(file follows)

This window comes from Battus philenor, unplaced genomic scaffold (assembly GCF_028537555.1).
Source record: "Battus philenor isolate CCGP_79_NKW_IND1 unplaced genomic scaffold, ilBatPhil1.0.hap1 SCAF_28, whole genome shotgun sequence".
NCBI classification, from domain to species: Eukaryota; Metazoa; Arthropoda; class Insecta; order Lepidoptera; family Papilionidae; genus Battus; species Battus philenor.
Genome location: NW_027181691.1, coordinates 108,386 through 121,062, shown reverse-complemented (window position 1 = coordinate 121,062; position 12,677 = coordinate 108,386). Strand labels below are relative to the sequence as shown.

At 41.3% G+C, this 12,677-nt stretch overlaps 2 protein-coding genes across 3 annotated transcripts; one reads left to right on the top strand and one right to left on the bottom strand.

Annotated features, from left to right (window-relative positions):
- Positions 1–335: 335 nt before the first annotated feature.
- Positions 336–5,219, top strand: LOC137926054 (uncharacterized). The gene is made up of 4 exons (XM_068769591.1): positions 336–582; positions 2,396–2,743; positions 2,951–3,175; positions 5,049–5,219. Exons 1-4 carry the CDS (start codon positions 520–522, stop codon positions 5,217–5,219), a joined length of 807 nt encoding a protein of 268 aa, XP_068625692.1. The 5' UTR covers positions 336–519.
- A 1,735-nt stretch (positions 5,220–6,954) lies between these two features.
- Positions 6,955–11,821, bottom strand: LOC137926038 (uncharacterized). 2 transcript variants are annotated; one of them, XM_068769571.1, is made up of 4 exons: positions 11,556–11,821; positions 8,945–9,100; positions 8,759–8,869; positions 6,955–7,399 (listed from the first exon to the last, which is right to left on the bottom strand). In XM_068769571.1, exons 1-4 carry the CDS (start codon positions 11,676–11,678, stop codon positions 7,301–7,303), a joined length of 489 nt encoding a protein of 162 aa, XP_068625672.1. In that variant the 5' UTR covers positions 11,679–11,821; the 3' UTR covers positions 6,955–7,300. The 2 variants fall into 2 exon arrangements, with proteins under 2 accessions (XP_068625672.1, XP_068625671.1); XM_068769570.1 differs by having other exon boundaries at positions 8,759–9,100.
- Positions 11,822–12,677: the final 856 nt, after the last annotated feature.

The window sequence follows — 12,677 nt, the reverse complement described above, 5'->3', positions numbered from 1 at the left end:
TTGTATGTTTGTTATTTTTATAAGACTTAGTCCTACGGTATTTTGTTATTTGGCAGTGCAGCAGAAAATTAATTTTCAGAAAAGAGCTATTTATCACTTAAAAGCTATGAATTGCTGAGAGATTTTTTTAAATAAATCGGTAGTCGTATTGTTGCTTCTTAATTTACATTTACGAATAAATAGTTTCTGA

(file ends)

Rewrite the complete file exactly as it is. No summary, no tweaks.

This window comes from Battus philenor, unplaced genomic scaffold (assembly GCF_028537555.1).
Source record: "Battus philenor isolate CCGP_79_NKW_IND1 unplaced genomic scaffold, ilBatPhil1.0.hap1 SCAF_28, whole genome shotgun sequence".
NCBI classification, from domain to species: Eukaryota; Metazoa; Arthropoda; class Insecta; order Lepidoptera; family Papilionidae; genus Battus; species Battus philenor.
Genome location: NW_027181691.1, coordinates 108,386 through 121,062, shown reverse-complemented (window position 1 = coordinate 121,062; position 12,677 = coordinate 108,386). Strand labels below are relative to the sequence as shown.

At 41.3% G+C, this 12,677-nt stretch overlaps 2 protein-coding genes across 3 annotated transcripts; one reads left to right on the top strand and one right to left on the bottom strand.

Annotated features, from left to right (window-relative positions):
- Positions 1–335: 335 nt before the first annotated feature.
- Positions 336–5,219, top strand: LOC137926054 (uncharacterized). The gene is made up of 4 exons (XM_068769591.1): positions 336–582; positions 2,396–2,743; positions 2,951–3,175; positions 5,049–5,219. Exons 1-4 carry the CDS (start codon positions 520–522, stop codon positions 5,217–5,219), a joined length of 807 nt encoding a protein of 268 aa, XP_068625692.1. The 5' UTR covers positions 336–519.
- A 1,735-nt stretch (positions 5,220–6,954) lies between these two features.
- Positions 6,955–11,821, bottom strand: LOC137926038 (uncharacterized). 2 transcript variants are annotated; one of them, XM_068769571.1, is made up of 4 exons: positions 11,556–11,821; positions 8,945–9,100; positions 8,759–8,869; positions 6,955–7,399 (listed from the first exon to the last, which is right to left on the bottom strand). In XM_068769571.1, exons 1-4 carry the CDS (start codon positions 11,676–11,678, stop codon positions 7,301–7,303), a joined length of 489 nt encoding a protein of 162 aa, XP_068625672.1. In that variant the 5' UTR covers positions 11,679–11,821; the 3' UTR covers positions 6,955–7,300. The 2 variants fall into 2 exon arrangements, with proteins under 2 accessions (XP_068625672.1, XP_068625671.1); XM_068769570.1 differs by having other exon boundaries at positions 8,759–9,100.
- Positions 11,822–12,677: the final 856 nt, after the last annotated feature.

The window sequence follows — 12,677 nt, the reverse complement described above, 5'->3', positions numbered from 1 at the left end:
TTGTATGTTTGTTATTTTTATAAGACTTAGTCCTACGGTATTTTGTTATTTGGCAGTGCAGCAGAAAATTAATTTTCAGAAAAGAGCTATTTATCACTTAAAAGCTATGAATTGCTGAGAGATTTTTTTAAATAAATCGGTAGTCGTATTGTTGCTTCTTAATTTACATTTACGAATAAATAGTTTCTGA